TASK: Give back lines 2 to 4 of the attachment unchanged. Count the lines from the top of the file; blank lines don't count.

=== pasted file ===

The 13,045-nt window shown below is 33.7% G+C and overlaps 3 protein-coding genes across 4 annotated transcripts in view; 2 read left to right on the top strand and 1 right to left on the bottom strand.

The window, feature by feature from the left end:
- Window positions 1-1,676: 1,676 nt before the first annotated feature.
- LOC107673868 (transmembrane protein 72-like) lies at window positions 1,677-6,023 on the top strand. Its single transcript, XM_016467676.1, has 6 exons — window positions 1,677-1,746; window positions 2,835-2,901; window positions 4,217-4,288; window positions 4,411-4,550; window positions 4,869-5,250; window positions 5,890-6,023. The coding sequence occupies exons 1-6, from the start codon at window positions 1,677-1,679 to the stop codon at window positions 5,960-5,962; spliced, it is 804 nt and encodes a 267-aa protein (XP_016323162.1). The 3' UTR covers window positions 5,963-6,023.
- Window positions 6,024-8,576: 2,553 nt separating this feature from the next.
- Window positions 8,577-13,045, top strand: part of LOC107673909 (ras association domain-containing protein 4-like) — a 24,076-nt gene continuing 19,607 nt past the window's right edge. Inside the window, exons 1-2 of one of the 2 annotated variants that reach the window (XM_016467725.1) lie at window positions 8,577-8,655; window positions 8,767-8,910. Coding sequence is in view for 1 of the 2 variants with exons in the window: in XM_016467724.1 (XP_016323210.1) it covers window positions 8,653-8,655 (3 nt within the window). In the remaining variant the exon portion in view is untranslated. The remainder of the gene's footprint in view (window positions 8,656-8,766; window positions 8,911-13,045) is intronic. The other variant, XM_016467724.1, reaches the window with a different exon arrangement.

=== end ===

The window, feature by feature from the left end:
- Window positions 1-1,676: 1,676 nt before the first annotated feature.
- LOC107673868 (transmembrane protein 72-like) lies at window positions 1,677-6,023 on the top strand. Its single transcript, XM_016467676.1, has 6 exons — window positions 1,677-1,746; window positions 2,835-2,901; window positions 4,217-4,288; window positions 4,411-4,550; window positions 4,869-5,250; window positions 5,890-6,023. The coding sequence occupies exons 1-6, from the start codon at window positions 1,677-1,679 to the stop codon at window positions 5,960-5,962; spliced, it is 804 nt and encodes a 267-aa protein (XP_016323162.1). The 3' UTR covers window positions 5,963-6,023.